My friend lives and breathes startups: her resume spans in-embryo, two-person operations to companies like Salesforce which boast thousands of employees and millions in venture funding. Now that she works at the Capital Factory, Austin’s premier incubator, she has a unique perspective on how gratitude is shared in the world of tech startups.
At Capital Factory, as with Salesforce and smaller startups, she observed that several features of gratitude held true:
- The most significant feedback often comes from upper management. When the founder and CEO of Capital Factory specifically complimented her work on a project, she felt “much more motivated” moving forward than she might have if the complement were from a coworker.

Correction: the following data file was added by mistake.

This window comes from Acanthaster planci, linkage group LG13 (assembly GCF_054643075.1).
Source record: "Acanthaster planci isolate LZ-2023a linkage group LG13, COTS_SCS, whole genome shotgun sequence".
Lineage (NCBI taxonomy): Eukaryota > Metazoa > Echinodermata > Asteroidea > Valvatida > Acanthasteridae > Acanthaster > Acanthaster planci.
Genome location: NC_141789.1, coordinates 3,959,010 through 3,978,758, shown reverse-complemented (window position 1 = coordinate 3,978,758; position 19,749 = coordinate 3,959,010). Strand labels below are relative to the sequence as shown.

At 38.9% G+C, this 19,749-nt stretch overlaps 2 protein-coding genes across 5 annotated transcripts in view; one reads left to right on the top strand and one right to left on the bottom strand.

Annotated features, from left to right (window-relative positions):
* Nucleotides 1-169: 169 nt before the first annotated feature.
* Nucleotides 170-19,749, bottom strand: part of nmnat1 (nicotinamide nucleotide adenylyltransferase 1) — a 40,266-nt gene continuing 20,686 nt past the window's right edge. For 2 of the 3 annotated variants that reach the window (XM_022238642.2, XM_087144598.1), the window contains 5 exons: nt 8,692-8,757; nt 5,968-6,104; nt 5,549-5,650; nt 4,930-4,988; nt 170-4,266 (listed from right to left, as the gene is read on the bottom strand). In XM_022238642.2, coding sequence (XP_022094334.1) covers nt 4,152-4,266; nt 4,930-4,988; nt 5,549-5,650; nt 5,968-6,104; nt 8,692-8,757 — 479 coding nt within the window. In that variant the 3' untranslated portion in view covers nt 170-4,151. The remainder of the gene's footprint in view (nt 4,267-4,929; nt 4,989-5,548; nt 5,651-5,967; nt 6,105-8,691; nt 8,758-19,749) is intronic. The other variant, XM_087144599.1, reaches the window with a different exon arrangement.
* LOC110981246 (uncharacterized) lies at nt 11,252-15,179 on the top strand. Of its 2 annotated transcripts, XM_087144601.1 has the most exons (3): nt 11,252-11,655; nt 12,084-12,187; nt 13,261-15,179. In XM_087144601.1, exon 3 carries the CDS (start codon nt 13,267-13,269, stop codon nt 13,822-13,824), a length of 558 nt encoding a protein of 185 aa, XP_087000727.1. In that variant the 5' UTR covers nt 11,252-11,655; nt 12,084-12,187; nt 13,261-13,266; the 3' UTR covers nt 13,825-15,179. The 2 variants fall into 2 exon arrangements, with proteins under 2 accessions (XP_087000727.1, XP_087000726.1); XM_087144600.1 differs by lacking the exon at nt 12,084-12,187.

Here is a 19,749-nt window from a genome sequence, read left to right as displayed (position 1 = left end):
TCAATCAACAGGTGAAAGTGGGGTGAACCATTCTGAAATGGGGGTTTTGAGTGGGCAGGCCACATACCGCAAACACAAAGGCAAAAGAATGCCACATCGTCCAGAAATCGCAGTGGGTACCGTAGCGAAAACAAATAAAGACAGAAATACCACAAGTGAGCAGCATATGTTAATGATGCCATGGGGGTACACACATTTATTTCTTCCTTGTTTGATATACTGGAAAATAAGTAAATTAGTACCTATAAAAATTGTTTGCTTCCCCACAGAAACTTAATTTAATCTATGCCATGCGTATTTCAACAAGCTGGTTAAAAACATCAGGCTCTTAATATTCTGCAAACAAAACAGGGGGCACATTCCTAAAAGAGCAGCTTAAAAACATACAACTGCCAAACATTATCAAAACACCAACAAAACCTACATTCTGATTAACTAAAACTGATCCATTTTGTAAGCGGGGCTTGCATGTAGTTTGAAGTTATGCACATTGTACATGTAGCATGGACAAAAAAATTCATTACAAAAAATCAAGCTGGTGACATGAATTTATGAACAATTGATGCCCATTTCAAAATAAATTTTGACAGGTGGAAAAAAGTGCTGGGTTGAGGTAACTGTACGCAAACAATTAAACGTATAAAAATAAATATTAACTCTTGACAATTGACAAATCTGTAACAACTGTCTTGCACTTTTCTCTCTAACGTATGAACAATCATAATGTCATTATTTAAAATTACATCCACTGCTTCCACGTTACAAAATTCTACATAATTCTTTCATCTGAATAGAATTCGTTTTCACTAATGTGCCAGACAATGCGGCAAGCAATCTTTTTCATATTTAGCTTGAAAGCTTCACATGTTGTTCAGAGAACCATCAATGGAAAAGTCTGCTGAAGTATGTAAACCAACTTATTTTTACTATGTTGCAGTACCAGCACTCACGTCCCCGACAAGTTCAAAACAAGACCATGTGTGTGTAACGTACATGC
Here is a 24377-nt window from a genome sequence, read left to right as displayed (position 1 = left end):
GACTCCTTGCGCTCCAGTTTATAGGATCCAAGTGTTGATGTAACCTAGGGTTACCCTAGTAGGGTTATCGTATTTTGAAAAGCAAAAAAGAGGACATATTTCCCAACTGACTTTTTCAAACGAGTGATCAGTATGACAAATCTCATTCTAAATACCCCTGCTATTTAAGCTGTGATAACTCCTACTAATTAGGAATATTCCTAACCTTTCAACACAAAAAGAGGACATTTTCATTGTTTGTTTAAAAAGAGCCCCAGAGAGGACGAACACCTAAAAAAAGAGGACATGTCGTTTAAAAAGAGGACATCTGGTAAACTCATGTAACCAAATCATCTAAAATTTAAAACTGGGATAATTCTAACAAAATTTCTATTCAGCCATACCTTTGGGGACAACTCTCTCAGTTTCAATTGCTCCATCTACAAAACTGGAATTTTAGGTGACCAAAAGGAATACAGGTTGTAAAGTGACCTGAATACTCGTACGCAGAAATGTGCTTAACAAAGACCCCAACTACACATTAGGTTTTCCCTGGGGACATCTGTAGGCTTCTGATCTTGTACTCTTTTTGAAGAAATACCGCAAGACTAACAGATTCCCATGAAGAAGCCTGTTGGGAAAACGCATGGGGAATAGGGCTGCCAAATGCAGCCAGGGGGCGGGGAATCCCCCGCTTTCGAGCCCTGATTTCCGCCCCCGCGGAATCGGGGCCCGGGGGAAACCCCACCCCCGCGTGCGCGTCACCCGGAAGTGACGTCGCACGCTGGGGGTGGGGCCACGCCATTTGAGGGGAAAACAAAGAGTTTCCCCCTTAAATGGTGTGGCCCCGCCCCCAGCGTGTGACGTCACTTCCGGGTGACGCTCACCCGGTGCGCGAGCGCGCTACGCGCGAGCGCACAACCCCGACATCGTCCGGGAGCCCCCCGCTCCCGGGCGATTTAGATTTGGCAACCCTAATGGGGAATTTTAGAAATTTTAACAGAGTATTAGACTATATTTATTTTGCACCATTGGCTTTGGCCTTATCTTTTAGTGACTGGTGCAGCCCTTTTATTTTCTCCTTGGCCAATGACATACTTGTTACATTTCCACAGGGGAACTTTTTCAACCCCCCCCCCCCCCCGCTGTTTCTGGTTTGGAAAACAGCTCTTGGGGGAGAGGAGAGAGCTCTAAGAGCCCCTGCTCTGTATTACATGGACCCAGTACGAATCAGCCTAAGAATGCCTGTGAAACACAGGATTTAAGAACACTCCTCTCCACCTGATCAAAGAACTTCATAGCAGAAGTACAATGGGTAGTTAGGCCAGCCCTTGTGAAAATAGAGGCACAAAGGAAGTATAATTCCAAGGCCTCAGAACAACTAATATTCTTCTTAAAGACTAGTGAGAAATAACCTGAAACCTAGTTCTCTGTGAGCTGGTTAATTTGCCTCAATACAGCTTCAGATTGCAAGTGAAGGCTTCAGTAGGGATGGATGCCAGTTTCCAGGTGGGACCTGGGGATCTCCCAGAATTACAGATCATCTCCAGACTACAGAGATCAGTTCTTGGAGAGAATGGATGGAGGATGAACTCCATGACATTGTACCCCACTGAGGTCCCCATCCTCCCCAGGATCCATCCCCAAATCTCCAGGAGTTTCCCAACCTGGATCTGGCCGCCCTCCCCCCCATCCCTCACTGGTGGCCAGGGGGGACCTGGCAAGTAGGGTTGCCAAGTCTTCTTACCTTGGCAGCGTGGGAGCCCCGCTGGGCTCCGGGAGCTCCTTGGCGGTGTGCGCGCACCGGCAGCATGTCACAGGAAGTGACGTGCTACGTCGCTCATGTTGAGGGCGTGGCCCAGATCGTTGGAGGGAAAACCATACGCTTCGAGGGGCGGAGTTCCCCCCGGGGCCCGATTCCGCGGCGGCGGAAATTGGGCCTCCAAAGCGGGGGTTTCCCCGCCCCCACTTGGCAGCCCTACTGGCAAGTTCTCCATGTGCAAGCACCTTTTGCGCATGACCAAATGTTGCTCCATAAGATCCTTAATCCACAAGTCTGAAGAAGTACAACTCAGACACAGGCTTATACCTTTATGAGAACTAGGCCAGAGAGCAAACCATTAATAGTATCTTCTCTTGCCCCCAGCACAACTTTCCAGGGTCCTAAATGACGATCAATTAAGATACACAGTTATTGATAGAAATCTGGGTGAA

- At smaller companies, feedback is not nearly as structured. Larger companies have frameworks for goal and objective setting, measurement, and feedback, so smaller companies must make an extra effort at the personal level to make all employees (especially those from underrepresented backgrounds) feel appreciated. Very direct conversations must occur within these teams.
- Most importantly, my friend detailed the difference between unsolicited compliments which can be categorized as gratitude and actionable feedback. While humans are automatically inclined to feel good for a little while after receiving a compliment, she said, “specific, constructive comments corresponding to the work [employees] are doing make clear that the work has value to the organization… and are really crucial to an organization.”